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I am trying to get a better understanding of cosmological distances, in particular the angular diameter distance which I have also seen referred to as angular size distance.

What I am looking for is a more detailed explanation of why the angular diameter distance "turns over" in the following graph.enter image description here

Wikipedia states in their article on angular diameter distance that objects beyond a certain redshift have a smaller angular diameter and as such appear larger on the sky.

I have searched around and have been unable to find a complete explanation of this behaviour and have only found brief answers which state the expansion of the universe or the size of the universe.

I would like if possible for a more detailed explanation as well as the physical significance if any at all of what it means for an object to be at this redshift when they emitted light we are now observing.

Thank you for any feedback or and discussion or suggestions where to look. I would also like to include as it may be of some help that I am currently in my final year of undergraduate studies in physics so please do not hold back any details or technicalities!

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  • $\begingroup$ It turns out that Peebles coined the phrase "Angular Size Distance" as a synonym for Transverse Co-moving Distance $D_M$. "Angular Diameter Distance", $D_A$ is another concept entirely and is related to the Co-moving distance by $D_A(z)=\frac{D_M(z)}{1+z}$. You need to read this page en.wikipedia.org/wiki/Distance_measures_(cosmology) carefully including the section on 'Alternate Terminology'. $\endgroup$ – Donald Airey Dec 28 '18 at 20:07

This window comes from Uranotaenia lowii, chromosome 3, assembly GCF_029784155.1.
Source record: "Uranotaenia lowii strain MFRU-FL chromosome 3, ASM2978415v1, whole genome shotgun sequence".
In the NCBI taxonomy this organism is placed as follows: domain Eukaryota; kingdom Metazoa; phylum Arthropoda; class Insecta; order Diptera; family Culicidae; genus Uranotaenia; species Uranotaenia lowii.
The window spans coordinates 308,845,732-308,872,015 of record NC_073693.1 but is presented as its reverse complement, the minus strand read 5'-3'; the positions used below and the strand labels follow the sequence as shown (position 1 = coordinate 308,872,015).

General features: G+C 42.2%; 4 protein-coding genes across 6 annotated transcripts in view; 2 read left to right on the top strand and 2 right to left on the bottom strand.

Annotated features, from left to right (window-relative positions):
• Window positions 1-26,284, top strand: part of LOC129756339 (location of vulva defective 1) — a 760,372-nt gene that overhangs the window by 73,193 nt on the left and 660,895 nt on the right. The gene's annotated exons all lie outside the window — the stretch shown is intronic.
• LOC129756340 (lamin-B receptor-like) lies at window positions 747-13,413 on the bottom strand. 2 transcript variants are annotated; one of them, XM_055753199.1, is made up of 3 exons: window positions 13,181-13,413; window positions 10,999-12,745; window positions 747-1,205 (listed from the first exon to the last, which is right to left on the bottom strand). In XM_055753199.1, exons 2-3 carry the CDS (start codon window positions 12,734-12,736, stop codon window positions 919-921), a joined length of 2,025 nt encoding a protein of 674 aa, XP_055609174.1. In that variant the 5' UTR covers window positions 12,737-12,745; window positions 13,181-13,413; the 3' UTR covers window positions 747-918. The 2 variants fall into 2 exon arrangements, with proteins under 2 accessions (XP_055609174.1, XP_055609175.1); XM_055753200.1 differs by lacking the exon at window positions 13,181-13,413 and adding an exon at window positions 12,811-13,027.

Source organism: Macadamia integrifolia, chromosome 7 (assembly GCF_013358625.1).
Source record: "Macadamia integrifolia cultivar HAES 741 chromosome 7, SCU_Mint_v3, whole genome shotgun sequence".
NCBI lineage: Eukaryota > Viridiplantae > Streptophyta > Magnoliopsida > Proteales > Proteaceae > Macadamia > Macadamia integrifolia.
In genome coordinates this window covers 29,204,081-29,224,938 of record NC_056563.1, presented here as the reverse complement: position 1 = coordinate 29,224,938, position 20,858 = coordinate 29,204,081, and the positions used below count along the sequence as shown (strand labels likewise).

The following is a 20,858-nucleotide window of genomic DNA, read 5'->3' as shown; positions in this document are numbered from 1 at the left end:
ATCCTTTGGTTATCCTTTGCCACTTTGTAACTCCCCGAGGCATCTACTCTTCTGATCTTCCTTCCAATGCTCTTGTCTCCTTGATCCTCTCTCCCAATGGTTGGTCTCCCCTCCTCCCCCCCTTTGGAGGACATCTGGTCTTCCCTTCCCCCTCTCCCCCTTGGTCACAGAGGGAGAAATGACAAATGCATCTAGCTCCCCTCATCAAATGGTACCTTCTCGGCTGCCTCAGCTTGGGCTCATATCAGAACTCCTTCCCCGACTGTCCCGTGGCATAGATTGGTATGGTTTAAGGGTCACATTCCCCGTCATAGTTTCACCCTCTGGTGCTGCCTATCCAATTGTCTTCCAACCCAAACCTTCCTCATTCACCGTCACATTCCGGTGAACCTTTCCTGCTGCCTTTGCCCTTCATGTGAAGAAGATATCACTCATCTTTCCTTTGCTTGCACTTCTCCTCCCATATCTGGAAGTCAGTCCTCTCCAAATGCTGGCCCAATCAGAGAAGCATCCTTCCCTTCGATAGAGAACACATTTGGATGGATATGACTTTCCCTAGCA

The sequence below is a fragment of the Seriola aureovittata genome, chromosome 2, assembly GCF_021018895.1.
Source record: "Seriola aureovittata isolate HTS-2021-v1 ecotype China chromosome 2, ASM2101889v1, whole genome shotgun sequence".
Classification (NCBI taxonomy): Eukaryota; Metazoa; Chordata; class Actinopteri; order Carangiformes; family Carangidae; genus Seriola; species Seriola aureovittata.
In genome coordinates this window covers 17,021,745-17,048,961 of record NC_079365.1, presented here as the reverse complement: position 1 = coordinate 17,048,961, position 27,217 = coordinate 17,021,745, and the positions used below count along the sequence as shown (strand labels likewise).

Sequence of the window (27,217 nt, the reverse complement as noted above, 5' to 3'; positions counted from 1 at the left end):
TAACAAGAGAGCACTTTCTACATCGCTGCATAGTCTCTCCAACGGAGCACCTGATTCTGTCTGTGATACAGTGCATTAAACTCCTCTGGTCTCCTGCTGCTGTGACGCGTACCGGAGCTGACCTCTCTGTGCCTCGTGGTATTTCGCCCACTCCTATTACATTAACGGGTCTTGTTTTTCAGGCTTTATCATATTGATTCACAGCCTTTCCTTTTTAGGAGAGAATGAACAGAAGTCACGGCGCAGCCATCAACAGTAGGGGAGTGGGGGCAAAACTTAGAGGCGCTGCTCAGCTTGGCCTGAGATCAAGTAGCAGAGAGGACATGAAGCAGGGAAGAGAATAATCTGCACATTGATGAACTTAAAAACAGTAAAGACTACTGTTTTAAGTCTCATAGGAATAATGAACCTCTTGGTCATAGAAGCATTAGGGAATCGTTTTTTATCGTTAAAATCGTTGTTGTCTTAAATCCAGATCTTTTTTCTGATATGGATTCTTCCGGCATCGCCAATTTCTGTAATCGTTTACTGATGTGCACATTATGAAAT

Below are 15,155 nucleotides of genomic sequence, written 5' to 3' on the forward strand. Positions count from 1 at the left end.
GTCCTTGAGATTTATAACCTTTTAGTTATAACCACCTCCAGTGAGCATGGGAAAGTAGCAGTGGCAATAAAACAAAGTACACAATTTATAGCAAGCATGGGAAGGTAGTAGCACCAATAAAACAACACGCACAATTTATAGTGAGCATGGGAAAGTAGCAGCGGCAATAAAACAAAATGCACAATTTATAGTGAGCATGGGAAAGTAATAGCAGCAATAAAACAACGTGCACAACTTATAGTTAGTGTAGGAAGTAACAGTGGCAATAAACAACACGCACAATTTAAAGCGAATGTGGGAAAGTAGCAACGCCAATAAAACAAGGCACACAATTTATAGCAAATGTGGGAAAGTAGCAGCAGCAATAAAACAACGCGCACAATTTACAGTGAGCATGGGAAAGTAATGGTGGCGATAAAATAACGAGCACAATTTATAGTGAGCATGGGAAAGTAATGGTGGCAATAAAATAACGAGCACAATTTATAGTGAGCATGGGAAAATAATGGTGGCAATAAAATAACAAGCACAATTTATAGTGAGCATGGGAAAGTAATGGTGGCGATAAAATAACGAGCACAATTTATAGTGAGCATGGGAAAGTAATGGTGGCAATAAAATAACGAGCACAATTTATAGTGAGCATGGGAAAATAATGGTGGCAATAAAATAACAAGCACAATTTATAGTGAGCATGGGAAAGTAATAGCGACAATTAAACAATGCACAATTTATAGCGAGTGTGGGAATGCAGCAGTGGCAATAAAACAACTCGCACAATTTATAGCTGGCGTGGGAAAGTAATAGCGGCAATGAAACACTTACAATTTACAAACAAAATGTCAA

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On the one hand an object spans a smaller angle the farther away it is, as expected. On the other hand, due to the expansion of the Universe and the finite speed of light, very distant objects were closer to us when they emitted the light we see today. At that time they spanned a larger angle.

The following paragraph is hard to understand without a drawing , so have a look at the drawing in this answer, which may help. The light from the edges of a galaxy that happened to travel toward where we were at the time it was emitted did not reach us, because by the time it arrived to that place, we were no longer there. But the light that happened to be emitted toward some point behind us reached that point at the same time as we did, so that's what we see.

The exact turnover, the threshold between "looking smaller because far away" and "looking larger because closer in the past" depends on the expansion rate history of the Universe, as well as on the way that light propagates in the Universe, which in turn depends on the densities od the various constituents of the Universe. The interrelationship of these quantities is given by the Friedmann equation.

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  • $\begingroup$ Thank you so much for the clear and very easy to understand answer. I was just lacking that understanding about exactly how the angular diameter distance varied with the expansion of the universe. Thanks you :) $\endgroup$ – Michael May 15 '17 at 10:24
  • $\begingroup$ You're very welcome, @Michael. $\endgroup$ – pela May 15 '17 at 12:32

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